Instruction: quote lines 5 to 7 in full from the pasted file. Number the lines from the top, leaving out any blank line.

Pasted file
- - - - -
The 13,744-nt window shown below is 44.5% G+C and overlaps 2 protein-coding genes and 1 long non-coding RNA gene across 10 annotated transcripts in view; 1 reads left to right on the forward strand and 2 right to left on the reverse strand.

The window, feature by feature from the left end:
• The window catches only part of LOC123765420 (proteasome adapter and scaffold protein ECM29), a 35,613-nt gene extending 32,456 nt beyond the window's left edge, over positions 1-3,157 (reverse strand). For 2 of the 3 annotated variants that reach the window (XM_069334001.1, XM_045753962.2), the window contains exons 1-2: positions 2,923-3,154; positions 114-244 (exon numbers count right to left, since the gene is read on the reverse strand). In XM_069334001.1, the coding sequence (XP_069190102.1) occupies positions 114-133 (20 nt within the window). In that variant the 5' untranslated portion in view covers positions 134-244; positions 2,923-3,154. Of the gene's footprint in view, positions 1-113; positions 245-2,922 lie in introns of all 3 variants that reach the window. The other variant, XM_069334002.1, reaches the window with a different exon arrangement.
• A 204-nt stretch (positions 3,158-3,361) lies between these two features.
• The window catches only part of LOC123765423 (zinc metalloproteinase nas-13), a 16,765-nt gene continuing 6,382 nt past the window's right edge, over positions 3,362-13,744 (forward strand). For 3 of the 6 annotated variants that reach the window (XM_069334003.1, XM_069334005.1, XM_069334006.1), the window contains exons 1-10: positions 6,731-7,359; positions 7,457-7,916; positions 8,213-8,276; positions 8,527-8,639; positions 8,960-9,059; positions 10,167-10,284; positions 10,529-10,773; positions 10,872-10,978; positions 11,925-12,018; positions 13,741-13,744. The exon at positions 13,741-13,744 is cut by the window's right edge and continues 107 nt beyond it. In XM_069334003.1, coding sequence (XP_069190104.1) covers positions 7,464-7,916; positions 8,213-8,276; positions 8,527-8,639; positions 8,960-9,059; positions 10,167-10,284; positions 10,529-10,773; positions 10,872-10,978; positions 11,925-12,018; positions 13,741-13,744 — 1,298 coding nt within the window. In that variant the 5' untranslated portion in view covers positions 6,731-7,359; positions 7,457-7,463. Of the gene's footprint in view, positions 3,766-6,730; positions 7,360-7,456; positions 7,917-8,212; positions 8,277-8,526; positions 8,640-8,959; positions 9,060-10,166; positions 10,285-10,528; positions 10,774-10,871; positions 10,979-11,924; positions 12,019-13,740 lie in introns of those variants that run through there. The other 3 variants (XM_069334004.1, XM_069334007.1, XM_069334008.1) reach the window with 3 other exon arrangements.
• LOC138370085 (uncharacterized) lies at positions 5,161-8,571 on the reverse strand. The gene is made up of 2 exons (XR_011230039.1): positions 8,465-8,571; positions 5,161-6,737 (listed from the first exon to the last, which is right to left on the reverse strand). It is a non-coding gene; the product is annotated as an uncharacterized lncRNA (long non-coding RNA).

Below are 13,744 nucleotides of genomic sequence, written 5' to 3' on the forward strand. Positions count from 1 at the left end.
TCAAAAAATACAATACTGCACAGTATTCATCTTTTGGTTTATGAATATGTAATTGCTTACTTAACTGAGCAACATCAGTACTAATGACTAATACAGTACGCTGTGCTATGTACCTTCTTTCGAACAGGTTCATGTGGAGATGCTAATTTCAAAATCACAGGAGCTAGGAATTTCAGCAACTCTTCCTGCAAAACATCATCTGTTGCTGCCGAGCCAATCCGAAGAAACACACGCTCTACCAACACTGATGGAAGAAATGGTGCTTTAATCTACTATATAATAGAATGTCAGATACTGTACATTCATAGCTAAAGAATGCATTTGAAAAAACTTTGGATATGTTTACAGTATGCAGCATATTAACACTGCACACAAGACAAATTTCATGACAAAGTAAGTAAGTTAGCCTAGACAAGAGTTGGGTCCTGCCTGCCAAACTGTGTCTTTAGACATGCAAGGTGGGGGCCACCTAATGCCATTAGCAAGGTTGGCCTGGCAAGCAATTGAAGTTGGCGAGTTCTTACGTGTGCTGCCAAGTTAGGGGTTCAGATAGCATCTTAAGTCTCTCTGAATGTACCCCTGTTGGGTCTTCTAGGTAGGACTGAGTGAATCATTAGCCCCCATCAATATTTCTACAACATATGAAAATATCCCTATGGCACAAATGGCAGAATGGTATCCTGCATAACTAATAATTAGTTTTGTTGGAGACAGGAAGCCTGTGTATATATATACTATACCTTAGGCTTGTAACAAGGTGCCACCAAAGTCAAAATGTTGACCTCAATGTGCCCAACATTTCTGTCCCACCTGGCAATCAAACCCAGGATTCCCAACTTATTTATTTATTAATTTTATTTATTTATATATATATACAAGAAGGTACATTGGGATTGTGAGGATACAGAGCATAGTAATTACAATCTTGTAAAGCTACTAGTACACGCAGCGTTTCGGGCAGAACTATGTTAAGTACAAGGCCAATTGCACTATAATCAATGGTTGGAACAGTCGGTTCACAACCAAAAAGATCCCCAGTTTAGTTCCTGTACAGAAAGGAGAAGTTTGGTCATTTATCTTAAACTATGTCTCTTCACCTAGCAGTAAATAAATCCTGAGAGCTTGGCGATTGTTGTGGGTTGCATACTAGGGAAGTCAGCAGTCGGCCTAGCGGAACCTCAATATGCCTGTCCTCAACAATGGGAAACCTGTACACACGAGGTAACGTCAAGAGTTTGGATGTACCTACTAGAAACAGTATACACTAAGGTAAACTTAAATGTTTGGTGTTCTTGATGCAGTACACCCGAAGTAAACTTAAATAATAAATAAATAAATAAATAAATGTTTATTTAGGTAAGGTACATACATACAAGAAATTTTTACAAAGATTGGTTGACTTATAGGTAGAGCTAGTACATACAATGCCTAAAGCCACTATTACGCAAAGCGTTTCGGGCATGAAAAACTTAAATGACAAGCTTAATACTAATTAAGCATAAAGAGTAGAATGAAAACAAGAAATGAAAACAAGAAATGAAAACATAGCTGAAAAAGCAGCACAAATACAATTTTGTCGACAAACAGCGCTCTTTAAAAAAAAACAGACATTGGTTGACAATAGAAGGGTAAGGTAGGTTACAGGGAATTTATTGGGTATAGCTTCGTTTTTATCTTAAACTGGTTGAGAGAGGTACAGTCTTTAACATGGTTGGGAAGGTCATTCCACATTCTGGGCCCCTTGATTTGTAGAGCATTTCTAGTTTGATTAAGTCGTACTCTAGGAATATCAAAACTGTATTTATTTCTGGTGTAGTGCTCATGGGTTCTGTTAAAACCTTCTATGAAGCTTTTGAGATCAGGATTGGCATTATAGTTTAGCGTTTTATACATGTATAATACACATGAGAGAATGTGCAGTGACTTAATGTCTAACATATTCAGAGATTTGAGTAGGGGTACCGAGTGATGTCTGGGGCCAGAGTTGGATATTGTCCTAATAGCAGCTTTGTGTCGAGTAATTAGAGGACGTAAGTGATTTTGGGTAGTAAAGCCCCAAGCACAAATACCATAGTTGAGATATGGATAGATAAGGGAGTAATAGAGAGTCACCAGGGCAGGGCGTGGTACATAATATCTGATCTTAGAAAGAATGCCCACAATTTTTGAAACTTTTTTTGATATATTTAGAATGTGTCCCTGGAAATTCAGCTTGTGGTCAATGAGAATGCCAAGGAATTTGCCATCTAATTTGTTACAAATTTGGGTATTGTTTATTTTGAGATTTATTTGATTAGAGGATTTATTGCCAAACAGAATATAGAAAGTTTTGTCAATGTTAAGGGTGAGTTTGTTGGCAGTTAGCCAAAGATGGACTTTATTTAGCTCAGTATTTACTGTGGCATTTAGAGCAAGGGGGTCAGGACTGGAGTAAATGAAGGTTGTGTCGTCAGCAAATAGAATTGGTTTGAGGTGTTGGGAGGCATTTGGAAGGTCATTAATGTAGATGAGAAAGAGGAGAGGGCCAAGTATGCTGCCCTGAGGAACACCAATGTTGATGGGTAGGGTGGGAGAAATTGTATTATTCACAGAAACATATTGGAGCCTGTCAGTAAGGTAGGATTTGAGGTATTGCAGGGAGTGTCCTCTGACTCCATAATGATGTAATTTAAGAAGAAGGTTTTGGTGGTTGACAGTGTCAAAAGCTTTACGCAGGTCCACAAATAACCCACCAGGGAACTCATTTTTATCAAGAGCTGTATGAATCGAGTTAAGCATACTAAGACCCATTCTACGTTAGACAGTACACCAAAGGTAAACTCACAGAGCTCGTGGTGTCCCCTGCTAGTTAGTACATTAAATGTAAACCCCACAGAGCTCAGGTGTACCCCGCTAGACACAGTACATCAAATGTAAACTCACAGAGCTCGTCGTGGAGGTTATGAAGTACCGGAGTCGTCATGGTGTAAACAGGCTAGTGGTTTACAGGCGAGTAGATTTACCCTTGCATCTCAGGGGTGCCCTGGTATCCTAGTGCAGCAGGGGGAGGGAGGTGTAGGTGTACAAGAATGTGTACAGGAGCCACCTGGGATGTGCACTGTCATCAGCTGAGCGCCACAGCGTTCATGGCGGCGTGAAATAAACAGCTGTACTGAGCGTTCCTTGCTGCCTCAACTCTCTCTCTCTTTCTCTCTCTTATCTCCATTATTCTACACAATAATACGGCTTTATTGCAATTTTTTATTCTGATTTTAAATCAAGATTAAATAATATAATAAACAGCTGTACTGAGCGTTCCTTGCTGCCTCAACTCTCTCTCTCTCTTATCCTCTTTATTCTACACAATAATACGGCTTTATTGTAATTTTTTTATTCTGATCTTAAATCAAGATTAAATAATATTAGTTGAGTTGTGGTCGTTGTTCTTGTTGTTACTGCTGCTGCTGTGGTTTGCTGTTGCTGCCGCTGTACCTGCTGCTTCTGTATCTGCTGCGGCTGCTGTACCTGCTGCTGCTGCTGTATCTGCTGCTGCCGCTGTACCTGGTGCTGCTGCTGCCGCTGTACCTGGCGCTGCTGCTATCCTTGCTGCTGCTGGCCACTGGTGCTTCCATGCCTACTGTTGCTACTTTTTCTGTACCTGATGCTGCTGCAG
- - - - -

• The window catches only part of LOC123765423 (zinc metalloproteinase nas-13), a 16,765-nt gene continuing 6,382 nt past the window's right edge, over positions 3,362-13,744 (forward strand). For 3 of the 6 annotated variants that reach the window (XM_069334003.1, XM_069334005.1, XM_069334006.1), the window contains exons 1-10: positions 6,731-7,359; positions 7,457-7,916; positions 8,213-8,276; positions 8,527-8,639; positions 8,960-9,059; positions 10,167-10,284; positions 10,529-10,773; positions 10,872-10,978; positions 11,925-12,018; positions 13,741-13,744. The exon at positions 13,741-13,744 is cut by the window's right edge and continues 107 nt beyond it. In XM_069334003.1, coding sequence (XP_069190104.1) covers positions 7,464-7,916; positions 8,213-8,276; positions 8,527-8,639; positions 8,960-9,059; positions 10,167-10,284; positions 10,529-10,773; positions 10,872-10,978; positions 11,925-12,018; positions 13,741-13,744 — 1,298 coding nt within the window. In that variant the 5' untranslated portion in view covers positions 6,731-7,359; positions 7,457-7,463. Of the gene's footprint in view, positions 3,766-6,730; positions 7,360-7,456; positions 7,917-8,212; positions 8,277-8,526; positions 8,640-8,959; positions 9,060-10,166; positions 10,285-10,528; positions 10,774-10,871; positions 10,979-11,924; positions 12,019-13,740 lie in introns of those variants that run through there. The other 3 variants (XM_069334004.1, XM_069334007.1, XM_069334008.1) reach the window with 3 other exon arrangements.
• LOC138370085 (uncharacterized) lies at positions 5,161-8,571 on the reverse strand. The gene is made up of 2 exons (XR_011230039.1): positions 8,465-8,571; positions 5,161-6,737 (listed from the first exon to the last, which is right to left on the reverse strand). It is a non-coding gene; the product is annotated as an uncharacterized lncRNA (long non-coding RNA).

Below are 13,744 nucleotides of genomic sequence, written 5' to 3' on the forward strand. Positions count from 1 at the left end.